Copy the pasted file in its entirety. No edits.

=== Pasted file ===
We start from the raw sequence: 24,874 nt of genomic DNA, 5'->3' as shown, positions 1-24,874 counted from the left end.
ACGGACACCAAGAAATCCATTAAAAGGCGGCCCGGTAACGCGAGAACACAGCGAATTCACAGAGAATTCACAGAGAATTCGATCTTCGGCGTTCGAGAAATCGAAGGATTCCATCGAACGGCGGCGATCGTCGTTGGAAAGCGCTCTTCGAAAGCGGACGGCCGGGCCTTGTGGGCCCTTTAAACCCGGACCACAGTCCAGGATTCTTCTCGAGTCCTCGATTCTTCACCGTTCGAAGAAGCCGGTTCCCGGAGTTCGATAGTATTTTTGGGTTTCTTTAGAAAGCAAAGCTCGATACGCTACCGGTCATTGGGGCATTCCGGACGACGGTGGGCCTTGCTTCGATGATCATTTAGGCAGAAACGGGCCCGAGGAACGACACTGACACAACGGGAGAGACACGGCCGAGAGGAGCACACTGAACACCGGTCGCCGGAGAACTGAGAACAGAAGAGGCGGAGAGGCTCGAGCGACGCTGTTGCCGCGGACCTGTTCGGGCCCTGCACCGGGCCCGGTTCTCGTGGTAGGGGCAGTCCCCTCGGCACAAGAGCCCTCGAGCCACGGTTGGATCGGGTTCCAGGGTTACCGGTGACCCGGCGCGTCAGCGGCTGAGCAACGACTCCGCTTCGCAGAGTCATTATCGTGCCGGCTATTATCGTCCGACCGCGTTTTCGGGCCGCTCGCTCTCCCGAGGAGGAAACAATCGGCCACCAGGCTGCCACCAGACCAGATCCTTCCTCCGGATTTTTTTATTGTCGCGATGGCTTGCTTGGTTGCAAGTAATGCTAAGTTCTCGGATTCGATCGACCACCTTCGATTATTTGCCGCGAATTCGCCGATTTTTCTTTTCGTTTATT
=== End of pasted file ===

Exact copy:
We start from the raw sequence: 24,874 nt of genomic DNA, 5'->3' as shown, positions 1-24,874 counted from the left end.
ACGGACACCAAGAAATCCATTAAAAGGCGGCCCGGTAACGCGAGAACACAGCGAATTCACAGAGAATTCACAGAGAATTCGATCTTCGGCGTTCGAGAAATCGAAGGATTCCATCGAACGGCGGCGATCGTCGTTGGAAAGCGCTCTTCGAAAGCGGACGGCCGGGCCTTGTGGGCCCTTTAAACCCGGACCACAGTCCAGGATTCTTCTCGAGTCCTCGATTCTTCACCGTTCGAAGAAGCCGGTTCCCGGAGTTCGATAGTATTTTTGGGTTTCTTTAGAAAGCAAAGCTCGATACGCTACCGGTCATTGGGGCATTCCGGACGACGGTGGGCCTTGCTTCGATGATCATTTAGGCAGAAACGGGCCCGAGGAACGACACTGACACAACGGGAGAGACACGGCCGAGAGGAGCACACTGAACACCGGTCGCCGGAGAACTGAGAACAGAAGAGGCGGAGAGGCTCGAGCGACGCTGTTGCCGCGGACCTGTTCGGGCCCTGCACCGGGCCCGGTTCTCGTGGTAGGGGCAGTCCCCTCGGCACAAGAGCCCTCGAGCCACGGTTGGATCGGGTTCCAGGGTTACCGGTGACCCGGCGCGTCAGCGGCTGAGCAACGACTCCGCTTCGCAGAGTCATTATCGTGCCGGCTATTATCGTCCGACCGCGTTTTCGGGCCGCTCGCTCTCCCGAGGAGGAAACAATCGGCCACCAGGCTGCCACCAGACCAGATCCTTCCTCCGGATTTTTTTATTGTCGCGATGGCTTGCTTGGTTGCAAGTAATGCTAAGTTCTCGGATTCGATCGACCACCTTCGATTATTTGCCGCGAATTCGCCGATTTTTCTTTTCGTTTATT